• Queer representation!

AHS has done quite well with queer representation – as well as including same-sex relationships, there are also poly couples and trans characters (played by trans actors). There’s still a lot of the ‘bury your gays’ trope but, despite the horror content, LGBTQ+ characters are doing better in AHS than in most other prime time TV programmes. 

Review Fix: What’s your background in TV critique?

Earle: I’ll confess this here: I’m not a TV scholar. I’m a comics scholar and an Americanist, who dabbles in other forms occasionally with full understanding that this is not always 100% supported by those whose research focuses there. I’ve published a few articles in Film Studies journals and the JPC one on AHS season two but beyond that… my background is not much. 

Review Fix: Who’s your favorite element of the show? Why?

Earle: The use of historical people, interwoven with fictional characters and situations. These people are so often taken from the ‘dark’ side of American history and it’s fascinating to see how the writers imagine they may interact with different time periods and situations. Seeing the tyrannical New Orleans socialite Delphine La Laurie turned into a maid was a particularly good decision, I think. I also really enjoy (if that’s the word) the repeated appearance of serial killers, especially because many of them are included without particular introduction, suggesting we know who these people are. We don’t need to be told because they are so crucial to American history and popular mythology that they are as recognisable as key politics or other public figures. 

Review Fix: What did you learn about yourself through writing this?

Earle: I learned that co-ordinating academics can be like herding cats. The contributors to the collection were all fantastic and ready to discuss changes, reply to emails, and help with sending information when needed. However, I have learned that I am not as patient as I might like to think and my blood pressure took a few steps up when replies didn’t appear immediately. Yes, yes… I know this is entirely on me and I’m certainly working on it. It wasn’t until I had publisher deadlines that were also dependent on other people that I realised how much of a control fan I am! I also learned (or reaffirmed the knowledge) that I really love being part of an academic conversation. Reading the papers and making comments, but also taking their ideas and working them into the introduction is my favourite part of the process – not to mention being able to promote and ‘big up’ the work of these scholars when I brag about the book at conferences.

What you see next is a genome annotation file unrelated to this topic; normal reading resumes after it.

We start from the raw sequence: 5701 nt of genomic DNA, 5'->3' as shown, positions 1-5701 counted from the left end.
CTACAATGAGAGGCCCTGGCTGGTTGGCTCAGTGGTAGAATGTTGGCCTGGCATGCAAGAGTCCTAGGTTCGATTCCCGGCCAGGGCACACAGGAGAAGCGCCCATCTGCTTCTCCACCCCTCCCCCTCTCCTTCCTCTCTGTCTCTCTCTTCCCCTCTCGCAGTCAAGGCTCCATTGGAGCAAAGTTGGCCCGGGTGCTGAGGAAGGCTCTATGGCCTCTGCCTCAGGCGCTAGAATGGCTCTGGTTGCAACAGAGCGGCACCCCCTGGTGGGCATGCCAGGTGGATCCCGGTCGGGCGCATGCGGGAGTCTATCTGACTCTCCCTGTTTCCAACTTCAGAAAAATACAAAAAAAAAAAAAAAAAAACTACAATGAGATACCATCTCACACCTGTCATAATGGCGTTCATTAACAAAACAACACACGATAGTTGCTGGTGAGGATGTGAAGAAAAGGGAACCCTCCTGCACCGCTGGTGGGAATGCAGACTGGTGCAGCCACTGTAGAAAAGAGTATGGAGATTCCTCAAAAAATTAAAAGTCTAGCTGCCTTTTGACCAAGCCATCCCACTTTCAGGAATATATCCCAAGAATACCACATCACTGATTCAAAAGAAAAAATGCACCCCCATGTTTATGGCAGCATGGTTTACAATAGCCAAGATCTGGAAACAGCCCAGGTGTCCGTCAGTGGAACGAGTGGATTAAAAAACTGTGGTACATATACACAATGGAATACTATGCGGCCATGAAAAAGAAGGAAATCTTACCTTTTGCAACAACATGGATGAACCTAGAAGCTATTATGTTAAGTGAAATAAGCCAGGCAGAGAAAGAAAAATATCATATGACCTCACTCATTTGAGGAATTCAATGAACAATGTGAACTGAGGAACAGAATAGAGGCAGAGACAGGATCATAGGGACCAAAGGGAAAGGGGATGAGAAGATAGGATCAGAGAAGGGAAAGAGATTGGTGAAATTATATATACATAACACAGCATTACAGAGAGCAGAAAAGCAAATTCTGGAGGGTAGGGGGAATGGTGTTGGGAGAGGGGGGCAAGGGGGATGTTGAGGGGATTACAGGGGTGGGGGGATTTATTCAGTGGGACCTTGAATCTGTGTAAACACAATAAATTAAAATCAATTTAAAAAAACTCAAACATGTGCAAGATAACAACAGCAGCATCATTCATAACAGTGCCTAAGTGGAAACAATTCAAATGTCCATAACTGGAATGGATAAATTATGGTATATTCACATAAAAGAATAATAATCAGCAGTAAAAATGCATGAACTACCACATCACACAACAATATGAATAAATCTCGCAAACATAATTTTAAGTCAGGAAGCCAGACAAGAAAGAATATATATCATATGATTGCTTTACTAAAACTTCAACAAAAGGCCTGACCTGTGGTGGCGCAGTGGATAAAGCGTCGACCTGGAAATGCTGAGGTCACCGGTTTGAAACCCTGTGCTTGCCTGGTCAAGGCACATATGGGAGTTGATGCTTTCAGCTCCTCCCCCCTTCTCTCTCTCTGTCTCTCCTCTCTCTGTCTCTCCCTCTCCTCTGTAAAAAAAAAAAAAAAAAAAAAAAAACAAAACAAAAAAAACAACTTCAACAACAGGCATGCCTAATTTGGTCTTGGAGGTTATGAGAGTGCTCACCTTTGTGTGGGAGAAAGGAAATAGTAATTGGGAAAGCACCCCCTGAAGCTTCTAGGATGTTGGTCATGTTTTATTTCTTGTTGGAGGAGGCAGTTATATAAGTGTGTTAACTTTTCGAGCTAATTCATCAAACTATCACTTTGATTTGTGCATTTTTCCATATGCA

Review Fix: What are your goals for the book?

Earle: Hopefully it will be cited lots as more people begin to look at AHS as a valuable cultural document in horror storytelling. That’s the first aim of most books, right? I also hope it will encourage similar niche collections on such themes in other series – there’s so much excellent television out there that really deserves a lot of academic attention. Anything that can add to that conversation is surely a great thing?

Review Fix: What’s next?

Earle: I’m planning a short paper on another aspect of Season Two (Asylum), that looks at the character of Charlotte Brown (no spoilers here). Hopefully, it will fit well into a short-articles journal. I’m also writing a comics ‘sort-of textbook’, so firmly back in my research comfort zone. 

Review Fix: Anything else you’d like to add?

Earle: New season of AHS premiers soon and I’m sure it’ll be just as ripe for analysis as the previous eight. 

The book is available here: 

If anyone has any questions or comments, I am delighted to receive them: or on Twitter @comicbomb 

About Patrick Hickey Jr. 13072 Articles
Patrick Hickey Jr. is the Founder, Editor-in-Chief, Master Jedi and Grand Pooh-bah of and is the author of the book, "The Minds Behind the Games: Interviews with Cult and Classic Video Game Developers," from leading academic and non-fiction publisher McFarland and Company. He is currently the Assistant Director of the Journalism Program at Kingsborough Community College and is a former News Editor at NBC Local Integrated Media and a National Video Games Writer at the late He has also had articles and photos published in The New York Times, The New York Daily News, Complex and The Syracuse Post-Standard. Love him. Read him.